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plencnerb
Premium
join:2000-09-25
Carpentersville, IL
kudos:3

Outside of the rental price, why purchase your own?

Is paying $3.95 a month really that big of a deal? And yes, its $3.95 not $4.00 (for proof, see the screen shot above). That is direct from my girlfriends bill (She lives in Oak Creek, WI).

Also listed in that same section (and I think unreported by the media) is the fact that (at least in her market), is the cost to rent the STB is also going up from $8.95 to $10.00 for each STB that you have.

The question I have asked on here many times is this: What Benefit do you have for owning your own modem? Things that come to mind I have listed below.

Do you control the firmware updates do it?

Can you do anything different with a store bought Cable Modem that you cannot do with one that you lease from the Cable Company?

What is the process to replace it if it goes bad?

What happens if you need a new one, or want to upgrade?

The 1st two I believe have an answer of No. Even if you own your own modem, you cannot apply firmware updates, even if you feel it will make things better. I also feel that you cannot do anything to the configuration of a modem, regardless if you rent it, or purchase it. All you can do is look at the static web pages that show you signal strength and other information. For the last two, I see it involving you going back to the place you bought it, and if under warranty, replacing it for free. But, what if its not or you did not get the warranty? Then you have to purchase another one. Want to upgrade? Again, back to the store to get a new one, and spend more money. With a rented one, you just call them up (or go down to the local office), swap out, activate, and done. No additional cost by the end user.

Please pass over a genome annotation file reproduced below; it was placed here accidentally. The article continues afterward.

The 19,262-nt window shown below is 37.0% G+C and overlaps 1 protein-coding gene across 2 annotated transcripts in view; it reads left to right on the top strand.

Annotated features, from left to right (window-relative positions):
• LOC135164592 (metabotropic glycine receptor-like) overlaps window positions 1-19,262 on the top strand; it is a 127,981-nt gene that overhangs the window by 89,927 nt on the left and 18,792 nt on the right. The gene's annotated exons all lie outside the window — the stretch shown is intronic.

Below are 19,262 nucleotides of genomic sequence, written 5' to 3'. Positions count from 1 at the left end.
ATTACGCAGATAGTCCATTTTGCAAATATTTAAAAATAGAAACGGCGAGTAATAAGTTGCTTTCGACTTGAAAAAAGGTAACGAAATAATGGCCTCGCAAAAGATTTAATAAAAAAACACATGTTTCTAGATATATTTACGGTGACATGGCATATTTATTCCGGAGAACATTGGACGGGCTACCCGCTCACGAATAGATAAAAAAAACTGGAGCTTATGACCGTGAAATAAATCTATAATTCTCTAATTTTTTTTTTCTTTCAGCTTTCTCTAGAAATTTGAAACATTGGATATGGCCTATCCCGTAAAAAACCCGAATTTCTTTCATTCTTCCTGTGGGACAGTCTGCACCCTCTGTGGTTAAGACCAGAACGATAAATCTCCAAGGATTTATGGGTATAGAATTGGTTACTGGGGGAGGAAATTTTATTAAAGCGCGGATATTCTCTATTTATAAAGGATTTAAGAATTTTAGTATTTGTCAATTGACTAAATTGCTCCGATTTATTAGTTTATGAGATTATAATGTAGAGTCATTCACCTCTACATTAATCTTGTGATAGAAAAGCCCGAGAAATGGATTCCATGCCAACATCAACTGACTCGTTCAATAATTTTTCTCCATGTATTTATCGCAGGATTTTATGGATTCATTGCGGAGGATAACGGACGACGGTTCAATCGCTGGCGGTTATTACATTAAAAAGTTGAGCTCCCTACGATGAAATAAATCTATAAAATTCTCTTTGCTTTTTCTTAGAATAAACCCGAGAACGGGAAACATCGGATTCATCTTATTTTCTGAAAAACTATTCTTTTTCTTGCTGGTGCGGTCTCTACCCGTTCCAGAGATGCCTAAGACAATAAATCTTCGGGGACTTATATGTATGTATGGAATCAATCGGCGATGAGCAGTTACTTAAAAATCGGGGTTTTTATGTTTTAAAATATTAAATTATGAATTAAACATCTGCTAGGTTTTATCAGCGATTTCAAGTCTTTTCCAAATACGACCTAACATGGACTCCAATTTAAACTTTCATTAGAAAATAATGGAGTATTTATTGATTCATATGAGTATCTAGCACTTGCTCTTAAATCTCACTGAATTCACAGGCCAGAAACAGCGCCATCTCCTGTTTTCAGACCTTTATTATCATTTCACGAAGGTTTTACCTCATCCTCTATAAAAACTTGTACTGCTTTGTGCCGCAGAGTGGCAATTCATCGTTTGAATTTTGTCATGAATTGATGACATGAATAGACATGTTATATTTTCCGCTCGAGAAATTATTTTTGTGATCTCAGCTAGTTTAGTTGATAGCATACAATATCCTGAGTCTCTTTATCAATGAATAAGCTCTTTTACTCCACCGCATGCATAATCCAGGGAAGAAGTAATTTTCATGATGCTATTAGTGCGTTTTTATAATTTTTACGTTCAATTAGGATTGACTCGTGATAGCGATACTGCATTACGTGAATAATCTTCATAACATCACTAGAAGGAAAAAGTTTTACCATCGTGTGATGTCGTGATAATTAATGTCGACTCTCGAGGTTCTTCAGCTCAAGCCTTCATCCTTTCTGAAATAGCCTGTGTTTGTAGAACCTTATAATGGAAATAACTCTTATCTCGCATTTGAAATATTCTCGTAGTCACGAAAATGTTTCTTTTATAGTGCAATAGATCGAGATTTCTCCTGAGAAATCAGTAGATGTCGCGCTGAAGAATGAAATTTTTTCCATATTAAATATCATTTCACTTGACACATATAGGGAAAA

While I'm all for choice, I just don't see the big deal to purchase the modem.

To me, if the ISP is charging a reasonable fee each month to rent the modem, it gives me peace of mind knowing that if anything needs to be fixed, replaced, configured, or upgraded, it falls on the ISP's shoulders, and not something I need to worry about.

--Brian
--
============================
--Brian Plencner

E-Mail: CoasterBrian72Cancer@gmail.com
Note: Kill Cancer to Reply via e-mail

kem09030

join:2004-11-29
Rushville, IL

The way it was when I had suddenlink was they would take care of the configuration and updating firmware. I had a bad update get sent to my modem from the system once or twice. All it took for them was to click a few buttons on the computer to send a fresh update to the modem. No truck roll or anything else. From talking with the techs it seems that modems don't go bad that often. I did get to talk with them when they accidentally disconnected the wrong line. I had my modem for about three years and recouped my costs and then some. That is why most people buy a modem to save in the long term.

There isn't much of a reason to upgrade every few months or even years as cable systems don't change technologies that often. D2 to D3 was a big change but a lot of D2 modems are still going happily. My D2 surfboard is still handed out by SuddenLink for those on the lower tiers (in my area 10/1). A D3 modem should get one along for a long time.